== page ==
Documentary Accuses 350-Year-Old Wine Industry of Slave-Like Conditions

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Documentary Accuses 350 Year Old Wine Industry of Slave-Like Conditions

“Bitter Grapes – Slavery in the Vineyards,” the latest documentary from Danish filmmaker Tom Heinemann, is shaking up wine sales all over Scandinavia. The documentary, which portrays alleged slave-like conditions endured by some vineyard workers in South Africa, has caused numerous supermarkets in Denmark to pull South African bottles from their shelves. And in Sweden, which was South Africa’s second-largest export market (only trumped by the UK), a large chain of supermarkets is considering doing the same. With Scandinavia consuming over 50 million liters of South African wine per year, the loss could be huge.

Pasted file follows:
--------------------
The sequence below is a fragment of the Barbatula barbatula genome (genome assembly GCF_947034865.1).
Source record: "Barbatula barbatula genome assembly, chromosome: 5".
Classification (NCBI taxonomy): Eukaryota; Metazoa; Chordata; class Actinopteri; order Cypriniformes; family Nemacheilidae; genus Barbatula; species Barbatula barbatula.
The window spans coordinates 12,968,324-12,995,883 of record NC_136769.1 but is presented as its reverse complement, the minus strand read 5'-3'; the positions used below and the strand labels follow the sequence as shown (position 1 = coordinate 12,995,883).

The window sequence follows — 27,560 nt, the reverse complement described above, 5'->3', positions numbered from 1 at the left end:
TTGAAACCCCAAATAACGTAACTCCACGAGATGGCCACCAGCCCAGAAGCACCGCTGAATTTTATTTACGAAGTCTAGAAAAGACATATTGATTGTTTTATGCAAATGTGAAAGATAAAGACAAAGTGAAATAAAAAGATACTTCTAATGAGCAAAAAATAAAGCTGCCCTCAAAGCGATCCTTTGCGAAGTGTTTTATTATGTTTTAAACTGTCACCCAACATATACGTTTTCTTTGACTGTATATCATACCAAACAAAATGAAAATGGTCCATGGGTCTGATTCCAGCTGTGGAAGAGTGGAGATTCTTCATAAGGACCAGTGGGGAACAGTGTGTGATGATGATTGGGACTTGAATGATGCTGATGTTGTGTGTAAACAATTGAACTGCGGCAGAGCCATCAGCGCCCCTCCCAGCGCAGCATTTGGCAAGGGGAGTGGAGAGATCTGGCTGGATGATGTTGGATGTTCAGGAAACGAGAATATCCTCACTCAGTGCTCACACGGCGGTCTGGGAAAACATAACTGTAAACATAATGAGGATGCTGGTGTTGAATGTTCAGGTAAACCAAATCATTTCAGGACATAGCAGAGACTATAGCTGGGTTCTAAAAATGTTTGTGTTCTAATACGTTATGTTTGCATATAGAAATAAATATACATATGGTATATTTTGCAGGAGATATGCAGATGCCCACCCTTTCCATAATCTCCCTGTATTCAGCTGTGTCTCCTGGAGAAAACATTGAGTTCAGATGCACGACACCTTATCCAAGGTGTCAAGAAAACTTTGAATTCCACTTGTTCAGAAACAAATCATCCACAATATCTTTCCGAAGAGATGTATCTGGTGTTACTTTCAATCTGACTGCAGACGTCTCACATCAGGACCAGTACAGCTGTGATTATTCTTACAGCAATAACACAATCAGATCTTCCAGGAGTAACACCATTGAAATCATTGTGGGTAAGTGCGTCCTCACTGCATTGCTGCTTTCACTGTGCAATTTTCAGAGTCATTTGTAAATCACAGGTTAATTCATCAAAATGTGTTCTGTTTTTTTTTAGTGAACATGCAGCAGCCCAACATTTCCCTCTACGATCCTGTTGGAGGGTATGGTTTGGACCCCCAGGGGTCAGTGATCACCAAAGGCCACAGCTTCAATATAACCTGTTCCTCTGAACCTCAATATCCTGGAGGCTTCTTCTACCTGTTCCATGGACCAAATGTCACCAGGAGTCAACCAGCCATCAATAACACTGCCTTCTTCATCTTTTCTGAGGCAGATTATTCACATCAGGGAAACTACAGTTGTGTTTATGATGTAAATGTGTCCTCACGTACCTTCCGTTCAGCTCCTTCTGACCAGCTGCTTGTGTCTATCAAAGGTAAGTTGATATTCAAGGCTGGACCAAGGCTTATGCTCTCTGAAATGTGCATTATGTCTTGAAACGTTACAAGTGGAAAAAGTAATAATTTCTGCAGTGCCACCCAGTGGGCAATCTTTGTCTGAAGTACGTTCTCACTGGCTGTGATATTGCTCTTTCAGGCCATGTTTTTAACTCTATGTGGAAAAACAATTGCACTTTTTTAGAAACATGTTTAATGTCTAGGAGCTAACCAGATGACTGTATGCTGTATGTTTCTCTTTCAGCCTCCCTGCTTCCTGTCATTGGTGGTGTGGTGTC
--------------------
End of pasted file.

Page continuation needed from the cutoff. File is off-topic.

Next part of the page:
The film reports on alleged unjust wages and poor working conditions that some vineyard workers in South Africa are subjected to. There’s a strong focus on Robertson Winery, whose workers are currently on strike, fighting for fair pay and better workplace management. Quartz reports that their pay comes down to about $7 US a day, far below the legal minimum wage. Many workers are said to live in desperate conditions, work more than 12 hours a day and are subjected to toxic chemicals without any form of protection. The film depicts several workers discussing their dreams of simply having normal lives, owning homes and living happily and healthfully.

The South African wine industry dates back to the mid-1600s, with most production centered around Cape Town. The industry’s roots go back to the Dutch East India Company and surgeon Jan van Riebeeck’s experiments with vineyard planting. South African wines were boycotted internationally for much of the 20th century to protest apartheid.


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